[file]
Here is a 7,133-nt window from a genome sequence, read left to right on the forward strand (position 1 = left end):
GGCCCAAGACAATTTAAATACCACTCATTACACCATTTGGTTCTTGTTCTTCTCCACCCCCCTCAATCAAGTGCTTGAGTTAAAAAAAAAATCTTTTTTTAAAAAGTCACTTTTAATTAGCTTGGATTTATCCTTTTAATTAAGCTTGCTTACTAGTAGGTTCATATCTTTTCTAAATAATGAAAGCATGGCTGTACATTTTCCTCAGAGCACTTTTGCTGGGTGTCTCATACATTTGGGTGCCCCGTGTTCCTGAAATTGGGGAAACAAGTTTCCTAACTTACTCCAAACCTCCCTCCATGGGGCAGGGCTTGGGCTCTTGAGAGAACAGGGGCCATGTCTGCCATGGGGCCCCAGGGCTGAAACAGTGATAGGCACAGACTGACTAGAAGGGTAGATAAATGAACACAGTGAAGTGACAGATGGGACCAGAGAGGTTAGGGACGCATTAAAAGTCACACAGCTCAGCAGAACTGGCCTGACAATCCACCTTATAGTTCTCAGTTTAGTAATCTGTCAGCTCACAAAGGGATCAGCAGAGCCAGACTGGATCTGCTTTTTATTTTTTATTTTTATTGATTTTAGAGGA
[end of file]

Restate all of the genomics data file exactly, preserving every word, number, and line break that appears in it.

Here is a 7,133-nt window from a genome sequence, read left to right on the forward strand (position 1 = left end):
GGCCCAAGACAATTTAAATACCACTCATTACACCATTTGGTTCTTGTTCTTCTCCACCCCCCTCAATCAAGTGCTTGAGTTAAAAAAAAAATCTTTTTTTAAAAAGTCACTTTTAATTAGCTTGGATTTATCCTTTTAATTAAGCTTGCTTACTAGTAGGTTCATATCTTTTCTAAATAATGAAAGCATGGCTGTACATTTTCCTCAGAGCACTTTTGCTGGGTGTCTCATACATTTGGGTGCCCCGTGTTCCTGAAATTGGGGAAACAAGTTTCCTAACTTACTCCAAACCTCCCTCCATGGGGCAGGGCTTGGGCTCTTGAGAGAACAGGGGCCATGTCTGCCATGGGGCCCCAGGGCTGAAACAGTGATAGGCACAGACTGACTAGAAGGGTAGATAAATGAACACAGTGAAGTGACAGATGGGACCAGAGAGGTTAGGGACGCATTAAAAGTCACACAGCTCAGCAGAACTGGCCTGACAATCCACCTTATAGTTCTCAGTTTAGTAATCTGTCAGCTCACAAAGGGATCAGCAGAGCCAGACTGGATCTGCTTTTTATTTTTTATTTTTATTGATTTTAGAGGA